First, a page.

When Chloe was a pup (five years ago! O.o) the biggest schedule for me was her potty breaks. If she wasn't kenneled she would go out every 45mins-1hr for potty time. She had certain meal times to aid me with potty training (so I knew when she had to poop) and I made sure the time I went to bed with her and the time I got up with her in the morning was consistant with not only how long she could hold her bladder, but when I would be continuing to sleep/rise so she could develop the routine. Always put the rules down that you want the pup as a full grown dog to follow. It's never to early to start teaching manners and training.
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Old 09-27-2012, 02:41 AM
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Thanks so much for replying!

And I already wrote everything down I just want to do everything right for my puppy and I'll try not to worry that much. I already talked to my mom and we kinda changed our schedules, so the puppy won't spend 5 hours without going out to potty.. We were also thinking of just living him inside his x-pen and putting a grass potty pad inside.. Maybe he will associate it? It just bums me out that I won't be there to give him a treat.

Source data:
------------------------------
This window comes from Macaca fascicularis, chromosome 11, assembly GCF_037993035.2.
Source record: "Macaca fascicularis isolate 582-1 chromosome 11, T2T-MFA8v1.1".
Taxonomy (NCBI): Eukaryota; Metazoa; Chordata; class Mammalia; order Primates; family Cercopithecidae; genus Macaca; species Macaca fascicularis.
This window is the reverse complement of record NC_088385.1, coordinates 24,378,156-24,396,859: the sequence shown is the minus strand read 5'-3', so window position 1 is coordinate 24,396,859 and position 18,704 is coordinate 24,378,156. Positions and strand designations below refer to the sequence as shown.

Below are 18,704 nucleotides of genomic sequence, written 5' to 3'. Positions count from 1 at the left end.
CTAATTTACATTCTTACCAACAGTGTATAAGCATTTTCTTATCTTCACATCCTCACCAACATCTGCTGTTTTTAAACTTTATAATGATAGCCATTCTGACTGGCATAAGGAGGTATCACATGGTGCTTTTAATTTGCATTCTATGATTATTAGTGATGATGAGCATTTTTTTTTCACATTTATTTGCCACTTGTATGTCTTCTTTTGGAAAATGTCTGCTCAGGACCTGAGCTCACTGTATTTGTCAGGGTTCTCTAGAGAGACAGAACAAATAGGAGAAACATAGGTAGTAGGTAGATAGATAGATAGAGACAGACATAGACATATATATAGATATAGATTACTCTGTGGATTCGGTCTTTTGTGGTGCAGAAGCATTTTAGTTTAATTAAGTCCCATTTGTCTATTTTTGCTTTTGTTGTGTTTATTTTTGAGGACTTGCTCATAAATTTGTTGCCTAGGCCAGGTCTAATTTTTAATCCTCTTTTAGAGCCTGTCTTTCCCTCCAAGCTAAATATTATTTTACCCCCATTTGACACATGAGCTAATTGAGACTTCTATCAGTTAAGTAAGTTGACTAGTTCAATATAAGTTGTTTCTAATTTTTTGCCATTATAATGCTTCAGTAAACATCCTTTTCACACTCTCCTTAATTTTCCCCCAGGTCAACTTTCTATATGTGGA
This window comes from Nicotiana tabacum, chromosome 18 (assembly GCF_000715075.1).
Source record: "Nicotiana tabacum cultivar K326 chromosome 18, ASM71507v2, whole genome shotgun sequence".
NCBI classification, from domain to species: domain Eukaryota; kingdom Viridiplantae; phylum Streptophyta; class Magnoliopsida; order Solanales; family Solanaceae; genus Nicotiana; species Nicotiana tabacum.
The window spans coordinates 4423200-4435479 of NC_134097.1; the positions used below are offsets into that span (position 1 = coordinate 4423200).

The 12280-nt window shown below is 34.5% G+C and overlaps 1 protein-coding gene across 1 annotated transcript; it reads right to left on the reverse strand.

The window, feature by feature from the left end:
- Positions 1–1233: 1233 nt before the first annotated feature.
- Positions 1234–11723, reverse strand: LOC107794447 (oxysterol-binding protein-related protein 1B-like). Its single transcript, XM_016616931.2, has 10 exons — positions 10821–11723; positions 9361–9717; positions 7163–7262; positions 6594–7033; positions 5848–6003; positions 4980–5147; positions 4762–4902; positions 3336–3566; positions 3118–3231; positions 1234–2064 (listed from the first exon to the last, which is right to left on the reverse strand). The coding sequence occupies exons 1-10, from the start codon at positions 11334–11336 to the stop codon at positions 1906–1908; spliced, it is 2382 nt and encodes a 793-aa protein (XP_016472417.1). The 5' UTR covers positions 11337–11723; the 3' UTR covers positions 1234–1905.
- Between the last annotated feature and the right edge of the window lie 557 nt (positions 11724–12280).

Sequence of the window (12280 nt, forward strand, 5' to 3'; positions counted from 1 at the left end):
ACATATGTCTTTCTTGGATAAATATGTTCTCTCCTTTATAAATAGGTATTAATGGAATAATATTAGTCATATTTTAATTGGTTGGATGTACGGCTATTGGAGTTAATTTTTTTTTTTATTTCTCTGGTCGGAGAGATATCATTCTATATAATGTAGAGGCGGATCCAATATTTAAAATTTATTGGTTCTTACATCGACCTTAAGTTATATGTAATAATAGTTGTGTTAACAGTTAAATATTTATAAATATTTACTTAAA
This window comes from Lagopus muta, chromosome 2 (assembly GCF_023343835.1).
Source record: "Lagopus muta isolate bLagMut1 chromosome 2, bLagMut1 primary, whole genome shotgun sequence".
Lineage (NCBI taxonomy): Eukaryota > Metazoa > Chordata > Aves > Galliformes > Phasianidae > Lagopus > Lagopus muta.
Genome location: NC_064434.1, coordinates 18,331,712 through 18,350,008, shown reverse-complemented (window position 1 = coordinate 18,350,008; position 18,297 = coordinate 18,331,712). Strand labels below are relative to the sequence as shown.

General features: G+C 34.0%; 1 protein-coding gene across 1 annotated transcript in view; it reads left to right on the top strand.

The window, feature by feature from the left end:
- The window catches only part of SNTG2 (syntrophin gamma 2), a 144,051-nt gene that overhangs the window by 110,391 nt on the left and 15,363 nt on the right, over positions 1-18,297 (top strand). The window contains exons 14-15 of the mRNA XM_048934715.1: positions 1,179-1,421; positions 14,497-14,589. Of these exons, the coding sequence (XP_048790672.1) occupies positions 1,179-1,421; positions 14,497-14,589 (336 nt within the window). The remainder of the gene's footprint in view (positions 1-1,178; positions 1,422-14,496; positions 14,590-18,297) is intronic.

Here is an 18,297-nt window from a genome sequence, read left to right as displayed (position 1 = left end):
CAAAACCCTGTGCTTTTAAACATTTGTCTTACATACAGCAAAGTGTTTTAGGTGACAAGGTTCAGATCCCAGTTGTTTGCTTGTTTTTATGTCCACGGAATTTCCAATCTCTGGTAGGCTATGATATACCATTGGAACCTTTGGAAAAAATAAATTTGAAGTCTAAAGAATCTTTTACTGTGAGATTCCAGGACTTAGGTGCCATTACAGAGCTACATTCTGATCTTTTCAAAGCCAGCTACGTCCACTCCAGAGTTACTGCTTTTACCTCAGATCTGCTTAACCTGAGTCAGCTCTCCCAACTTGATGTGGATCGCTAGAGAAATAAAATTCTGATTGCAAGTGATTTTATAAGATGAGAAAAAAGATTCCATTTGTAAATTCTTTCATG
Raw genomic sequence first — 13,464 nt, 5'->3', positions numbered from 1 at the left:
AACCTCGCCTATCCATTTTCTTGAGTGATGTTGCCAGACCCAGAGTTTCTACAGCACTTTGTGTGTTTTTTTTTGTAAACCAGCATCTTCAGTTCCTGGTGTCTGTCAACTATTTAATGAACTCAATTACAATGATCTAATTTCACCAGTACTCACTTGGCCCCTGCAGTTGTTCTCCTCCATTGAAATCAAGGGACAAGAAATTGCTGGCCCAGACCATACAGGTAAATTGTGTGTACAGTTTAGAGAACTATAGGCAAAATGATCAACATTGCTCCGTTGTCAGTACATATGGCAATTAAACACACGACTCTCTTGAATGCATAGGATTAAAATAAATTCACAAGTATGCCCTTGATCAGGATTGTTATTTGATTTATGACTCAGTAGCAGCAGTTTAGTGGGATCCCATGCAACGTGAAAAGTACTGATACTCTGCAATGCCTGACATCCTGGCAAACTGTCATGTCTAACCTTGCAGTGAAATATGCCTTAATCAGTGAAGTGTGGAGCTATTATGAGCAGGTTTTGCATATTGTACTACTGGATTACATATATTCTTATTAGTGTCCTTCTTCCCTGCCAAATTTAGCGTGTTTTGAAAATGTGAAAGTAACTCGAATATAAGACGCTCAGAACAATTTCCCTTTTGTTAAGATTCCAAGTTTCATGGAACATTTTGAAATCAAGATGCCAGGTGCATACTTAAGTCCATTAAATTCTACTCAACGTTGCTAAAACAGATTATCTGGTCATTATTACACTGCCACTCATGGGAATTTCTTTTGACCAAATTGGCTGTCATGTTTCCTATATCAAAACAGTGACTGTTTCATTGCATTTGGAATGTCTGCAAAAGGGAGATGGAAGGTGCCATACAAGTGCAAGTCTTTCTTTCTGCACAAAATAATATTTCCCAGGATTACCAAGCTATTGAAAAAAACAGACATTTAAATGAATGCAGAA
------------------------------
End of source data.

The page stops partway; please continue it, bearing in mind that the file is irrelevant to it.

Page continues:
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Old 09-27-2012, 08:02 PM
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There are pluses and minuses to teaching him to use a pad, but it really beats having him use the floor because he just can't hold it when you can't be there. Tallulah, my APBT, has a big round tray (one of those you put under a hot water tank to catch leaks) with newspaper and it made a world of difference for her -- especially since she firmly believes that something terrible will happen if she potties in the rain, or if a little wet grass touches her little "bits."

And, later on, if you have to be gone for a long period of time, the pad habit can really save you some angst.

Now, for the important part of the post . . .


YEA!!!!! ANOTHER AUSSIE ON THE BOARD!!!!!!
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Old 09-28-2012, 08:15 AM
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Your puppy is so adorable.

Using potty pads is better than the pup going all over the floor. As the pup gets older and can hold it longer, you can train to go outside.